Click photo for close up view of 1972 H2 frame.

First off, the frame had been welded on and some tabs had been cut off. We found another frame from a guy named Linny in TN. We stripped the frame, cut and fixed all the tabs and welds using the donor frame. After that, I sent it to a good friend of mine, Paul Meeks, to be painted as I wanted this frame to be painted, not powder coated. The frame, swing arm and battery box were painted.

The front hub was powder coated along with the headlight ears, rear brake hub and rear inner fender and the rear hub was polished. The hubs were laced with NOS spokes and rims, all done by Terry Jackson, owner of American Cycle.

The body kit was sent to CA to another friend on mine, John Brewton, who had it painted for me. I have an NOS body kits for it with the exception of the Fuel tank so until I can get a new tank, the NOS body kit will sit.

Almost everything else is NOS including the entire exhaust system, which took almost a year to find all the parts. Even 90 % of the nuts and bolts are NOS. There are a few that I haven’t found but then, the bike is not finished the either.

Click photo for close up view of 1972 H2 motor.

The motor is being shipped to Ron at Purple Haze Racing for a complete rebuild. All motor parts will be three stage blasted and cleaned, then reassembled by Ron’s shop using all new parts. Even all the engine covers and screws, bolts, oil lines, oil pump, and any other related engine parts will be NOS. The carbs are NOS along with the air boots, air filter, clamps, and air box.

All gauges, mounts, ignition switch , wiring, handle bar controls, cables, head light bucket, indicators, and bulb, the seat, turn signals, mounts, ignition boxes, chain oil tank, reflectors, brake rod, levers, brake pedal, gear change lever, foot rest, front and rear with rubbers, and cables, all NOS.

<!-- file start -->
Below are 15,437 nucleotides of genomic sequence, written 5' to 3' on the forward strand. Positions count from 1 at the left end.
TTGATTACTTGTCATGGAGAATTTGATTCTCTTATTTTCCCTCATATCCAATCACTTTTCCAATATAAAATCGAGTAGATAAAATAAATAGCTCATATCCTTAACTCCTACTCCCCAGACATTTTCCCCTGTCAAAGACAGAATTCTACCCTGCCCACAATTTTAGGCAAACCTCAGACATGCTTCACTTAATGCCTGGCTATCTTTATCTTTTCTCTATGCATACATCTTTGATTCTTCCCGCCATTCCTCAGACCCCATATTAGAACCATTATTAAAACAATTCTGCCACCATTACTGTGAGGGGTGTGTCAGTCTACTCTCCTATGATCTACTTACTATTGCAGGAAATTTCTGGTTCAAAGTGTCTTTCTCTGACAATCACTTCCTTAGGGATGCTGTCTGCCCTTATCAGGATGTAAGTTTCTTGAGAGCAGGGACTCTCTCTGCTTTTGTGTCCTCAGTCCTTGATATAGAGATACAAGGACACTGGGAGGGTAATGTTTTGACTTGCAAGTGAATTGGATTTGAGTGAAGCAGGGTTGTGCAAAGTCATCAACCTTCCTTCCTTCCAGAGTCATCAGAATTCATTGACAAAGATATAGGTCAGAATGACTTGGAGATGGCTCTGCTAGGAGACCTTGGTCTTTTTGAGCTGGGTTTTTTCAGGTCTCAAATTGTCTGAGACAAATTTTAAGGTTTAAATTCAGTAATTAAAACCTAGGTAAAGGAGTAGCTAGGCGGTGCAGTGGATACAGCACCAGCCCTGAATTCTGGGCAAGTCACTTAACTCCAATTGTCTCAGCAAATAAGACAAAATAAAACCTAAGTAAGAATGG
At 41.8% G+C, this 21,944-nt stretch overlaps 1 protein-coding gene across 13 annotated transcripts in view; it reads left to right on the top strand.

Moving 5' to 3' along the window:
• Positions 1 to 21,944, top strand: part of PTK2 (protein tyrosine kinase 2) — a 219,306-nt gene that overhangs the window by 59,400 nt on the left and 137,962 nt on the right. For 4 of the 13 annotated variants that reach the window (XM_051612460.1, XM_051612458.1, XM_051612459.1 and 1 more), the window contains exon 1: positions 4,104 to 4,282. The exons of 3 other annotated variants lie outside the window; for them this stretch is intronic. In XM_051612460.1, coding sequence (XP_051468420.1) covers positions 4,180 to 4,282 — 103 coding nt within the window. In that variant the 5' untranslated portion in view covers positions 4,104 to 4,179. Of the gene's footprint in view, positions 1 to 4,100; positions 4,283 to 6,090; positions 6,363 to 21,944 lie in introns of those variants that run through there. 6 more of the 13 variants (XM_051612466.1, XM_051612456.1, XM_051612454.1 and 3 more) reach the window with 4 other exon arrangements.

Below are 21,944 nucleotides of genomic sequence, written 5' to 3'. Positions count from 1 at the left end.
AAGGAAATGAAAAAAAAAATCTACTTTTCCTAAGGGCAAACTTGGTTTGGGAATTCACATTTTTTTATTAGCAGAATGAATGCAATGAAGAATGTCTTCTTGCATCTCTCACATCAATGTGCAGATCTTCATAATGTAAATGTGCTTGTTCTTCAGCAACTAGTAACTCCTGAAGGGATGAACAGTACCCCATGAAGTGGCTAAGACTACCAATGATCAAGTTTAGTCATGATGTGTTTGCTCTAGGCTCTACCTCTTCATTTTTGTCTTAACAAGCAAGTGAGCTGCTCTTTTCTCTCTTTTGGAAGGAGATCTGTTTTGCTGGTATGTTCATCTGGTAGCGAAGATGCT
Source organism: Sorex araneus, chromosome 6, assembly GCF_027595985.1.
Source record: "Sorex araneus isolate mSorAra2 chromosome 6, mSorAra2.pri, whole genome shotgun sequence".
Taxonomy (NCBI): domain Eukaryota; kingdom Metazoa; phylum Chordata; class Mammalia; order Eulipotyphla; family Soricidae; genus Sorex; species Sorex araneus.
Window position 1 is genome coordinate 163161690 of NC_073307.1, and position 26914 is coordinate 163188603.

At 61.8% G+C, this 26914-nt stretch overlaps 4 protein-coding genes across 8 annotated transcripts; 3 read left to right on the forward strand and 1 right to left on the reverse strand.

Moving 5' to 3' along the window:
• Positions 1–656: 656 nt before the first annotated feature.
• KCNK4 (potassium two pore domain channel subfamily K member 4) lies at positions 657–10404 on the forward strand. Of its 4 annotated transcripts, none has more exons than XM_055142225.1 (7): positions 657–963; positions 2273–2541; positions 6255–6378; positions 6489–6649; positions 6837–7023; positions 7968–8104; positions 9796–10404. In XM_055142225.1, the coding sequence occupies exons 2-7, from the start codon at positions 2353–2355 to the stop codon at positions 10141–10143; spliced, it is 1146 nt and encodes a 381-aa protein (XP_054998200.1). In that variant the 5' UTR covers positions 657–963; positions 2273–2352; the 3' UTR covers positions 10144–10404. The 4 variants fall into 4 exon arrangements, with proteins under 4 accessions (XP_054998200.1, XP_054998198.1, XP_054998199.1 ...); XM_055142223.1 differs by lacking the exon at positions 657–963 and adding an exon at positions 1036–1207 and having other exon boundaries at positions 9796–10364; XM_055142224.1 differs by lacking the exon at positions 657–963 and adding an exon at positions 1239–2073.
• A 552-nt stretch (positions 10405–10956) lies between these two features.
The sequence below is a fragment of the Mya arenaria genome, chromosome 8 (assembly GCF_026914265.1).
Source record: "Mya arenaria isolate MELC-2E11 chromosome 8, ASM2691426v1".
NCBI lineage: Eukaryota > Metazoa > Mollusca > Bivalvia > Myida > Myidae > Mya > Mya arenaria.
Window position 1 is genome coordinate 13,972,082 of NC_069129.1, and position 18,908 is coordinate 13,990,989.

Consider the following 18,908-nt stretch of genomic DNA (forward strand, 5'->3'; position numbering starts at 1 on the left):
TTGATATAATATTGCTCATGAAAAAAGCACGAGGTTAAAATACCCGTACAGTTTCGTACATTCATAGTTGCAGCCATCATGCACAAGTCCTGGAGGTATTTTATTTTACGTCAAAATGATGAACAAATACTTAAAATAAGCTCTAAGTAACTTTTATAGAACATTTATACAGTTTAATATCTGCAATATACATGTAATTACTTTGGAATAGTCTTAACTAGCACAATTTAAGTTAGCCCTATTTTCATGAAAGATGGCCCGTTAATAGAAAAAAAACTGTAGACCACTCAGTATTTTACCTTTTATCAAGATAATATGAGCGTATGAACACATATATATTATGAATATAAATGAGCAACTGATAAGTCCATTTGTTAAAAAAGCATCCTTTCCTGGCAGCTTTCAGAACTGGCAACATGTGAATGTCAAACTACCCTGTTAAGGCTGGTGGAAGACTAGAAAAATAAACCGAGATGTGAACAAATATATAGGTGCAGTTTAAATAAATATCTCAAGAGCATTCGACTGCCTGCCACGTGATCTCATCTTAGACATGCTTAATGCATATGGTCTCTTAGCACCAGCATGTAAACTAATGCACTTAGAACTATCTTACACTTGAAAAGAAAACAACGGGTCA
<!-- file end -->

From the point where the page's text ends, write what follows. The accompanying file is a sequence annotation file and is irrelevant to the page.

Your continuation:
As you can see, the people that work on and ride these, do this as a Labor Of Love. I have over a year and I don’t even want to know how much money in this bike but, when completed, I will have a very low serial number matching ( NEW ) motorcycle. I even have the tag that they use to hang on the handle bars when they sat on the show room floor.

I hope you enjoy the pics of the before and the restoration of this rare bike. I will be posting more as it progresses and when completed. Enjoy the ride and keep them “smoking”

I want to thank all of the people who helped me with this project, including my Australian and UK friends. Without them this restoration would not have been possible.


Johnny Holloway Owner of Motorcycles Etc

Johnny Holloway Owner of Motorcycles Etc

Restoration of a 1972 H2 - Vintage Motorcycle Restoration

Click thumbnail photos for close up view in new window